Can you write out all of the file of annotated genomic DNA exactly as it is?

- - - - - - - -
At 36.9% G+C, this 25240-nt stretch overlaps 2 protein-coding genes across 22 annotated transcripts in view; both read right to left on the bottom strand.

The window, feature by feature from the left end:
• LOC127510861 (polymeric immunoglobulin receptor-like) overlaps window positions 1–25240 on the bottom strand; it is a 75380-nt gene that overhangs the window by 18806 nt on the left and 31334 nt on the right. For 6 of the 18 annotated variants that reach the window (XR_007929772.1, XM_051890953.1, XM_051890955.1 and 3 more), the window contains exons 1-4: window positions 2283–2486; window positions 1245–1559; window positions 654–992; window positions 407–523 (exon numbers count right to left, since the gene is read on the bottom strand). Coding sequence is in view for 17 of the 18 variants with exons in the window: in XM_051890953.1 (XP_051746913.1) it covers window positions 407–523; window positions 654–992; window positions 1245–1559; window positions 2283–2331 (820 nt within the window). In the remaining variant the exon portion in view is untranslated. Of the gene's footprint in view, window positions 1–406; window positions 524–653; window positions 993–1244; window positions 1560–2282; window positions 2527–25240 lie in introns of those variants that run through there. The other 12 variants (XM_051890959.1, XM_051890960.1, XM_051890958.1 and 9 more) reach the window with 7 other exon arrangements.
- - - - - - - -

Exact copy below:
At 36.9% G+C, this 25240-nt stretch overlaps 2 protein-coding genes across 22 annotated transcripts in view; both read right to left on the bottom strand.

The window, feature by feature from the left end:
• LOC127510861 (polymeric immunoglobulin receptor-like) overlaps window positions 1–25240 on the bottom strand; it is a 75380-nt gene that overhangs the window by 18806 nt on the left and 31334 nt on the right. For 6 of the 18 annotated variants that reach the window (XR_007929772.1, XM_051890953.1, XM_051890955.1 and 3 more), the window contains exons 1-4: window positions 2283–2486; window positions 1245–1559; window positions 654–992; window positions 407–523 (exon numbers count right to left, since the gene is read on the bottom strand). Coding sequence is in view for 17 of the 18 variants with exons in the window: in XM_051890953.1 (XP_051746913.1) it covers window positions 407–523; window positions 654–992; window positions 1245–1559; window positions 2283–2331 (820 nt within the window). In the remaining variant the exon portion in view is untranslated. Of the gene's footprint in view, window positions 1–406; window positions 524–653; window positions 993–1244; window positions 1560–2282; window positions 2527–25240 lie in introns of those variants that run through there. The other 12 variants (XM_051890959.1, XM_051890960.1, XM_051890958.1 and 9 more) reach the window with 7 other exon arrangements.